Consumers’ preferences for different energy mixes in Australia
The topic of discrete choice models has become my main focus during my doctoral studies, when I mainly explored this methodology in the context of transportation. My primary interest lies in the role of psychological aspects in determining individual choices, such as attitudes and perceptions. The methodological innovations in hybrid choice models could bring further useful insights on how people choose as well as on what affects their decisions. Furthermore, I am also interested in empirical research in other fields, such as environmental economics and health economics.
2019: Business Statistics Tutorials (Undergraduate)
Borriello, A, Scagnolari, S & Rose, JM 2019, 'Reducing the randomness of latent variables using the evaluative space grid: Implementation in a hybrid choice model', Transportation Research Part F: Traffic Psychology and Behaviour, vol. 62, pp. 192-211.View/Download from: Publisher's site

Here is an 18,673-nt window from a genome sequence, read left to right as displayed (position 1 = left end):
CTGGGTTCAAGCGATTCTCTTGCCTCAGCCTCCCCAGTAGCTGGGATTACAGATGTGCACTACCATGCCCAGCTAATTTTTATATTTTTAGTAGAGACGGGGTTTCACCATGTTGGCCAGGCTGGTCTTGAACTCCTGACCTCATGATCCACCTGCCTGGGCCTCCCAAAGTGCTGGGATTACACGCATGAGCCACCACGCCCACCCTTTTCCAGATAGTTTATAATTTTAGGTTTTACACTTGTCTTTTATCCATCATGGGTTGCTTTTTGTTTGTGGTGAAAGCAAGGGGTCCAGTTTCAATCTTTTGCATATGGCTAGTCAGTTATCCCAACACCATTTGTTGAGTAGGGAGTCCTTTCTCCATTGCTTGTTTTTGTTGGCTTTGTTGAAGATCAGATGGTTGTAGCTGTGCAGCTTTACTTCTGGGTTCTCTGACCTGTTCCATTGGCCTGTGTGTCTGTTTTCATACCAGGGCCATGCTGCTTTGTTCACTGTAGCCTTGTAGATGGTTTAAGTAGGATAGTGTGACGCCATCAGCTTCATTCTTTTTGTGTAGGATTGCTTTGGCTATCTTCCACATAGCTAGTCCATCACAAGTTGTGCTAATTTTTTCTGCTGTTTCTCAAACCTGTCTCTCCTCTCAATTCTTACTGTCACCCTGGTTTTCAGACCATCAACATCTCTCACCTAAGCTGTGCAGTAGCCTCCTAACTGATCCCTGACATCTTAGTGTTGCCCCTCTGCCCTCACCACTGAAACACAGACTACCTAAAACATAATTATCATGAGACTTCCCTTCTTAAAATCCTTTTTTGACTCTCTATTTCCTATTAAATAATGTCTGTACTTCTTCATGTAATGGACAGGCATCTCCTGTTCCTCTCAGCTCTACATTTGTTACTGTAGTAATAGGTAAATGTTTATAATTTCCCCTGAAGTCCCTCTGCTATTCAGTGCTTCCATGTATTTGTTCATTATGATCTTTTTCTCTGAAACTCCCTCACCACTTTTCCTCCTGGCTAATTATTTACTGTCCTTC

© 2019 Elsevier Ltd The study of latent variables, and in particular of attitudes, contributes to a better understanding of individual preferences and behavior and it is now common practice within transportation literature. However, the procedure of attitude measurement is still not optimal. Two major issues are the misspecification of the attitude itself and the number of suitable items used for defining the psychological factor. The incorrect measurement entails a poor representation of individuals on the latent continuum and a less precise definition of the latent variable itself. These issues become even more relevant when a Likert scale is used. Indeed, the neutral point of this scale is selected by both individuals having an ambivalent and an indifferent attitude, and the poor representation makes impossible to distinguish these categories. Nevertheless, such a distinction can be very profitable for policy reasons. To overcome this issue and to suggest more effective policies, we propose using the Evaluative Space Grid (ESG), which is a single-item measure of positivity and negativity, to collect attitudinal variables. This tool can distinguish between individuals with indifferent and ambivalent attitudes, as well as those with positive and negative inclinations. This paper models the ESG using a pair of ordered logit regressions and suggests a procedure to include this approach in the framework of hybrid choice models. Furthermore, it endeavors to shed light on the preferences of individuals having indifferent and ambivalent inclinations in a transportation context, showing the hypothesis that their preferences are different for commuting trips.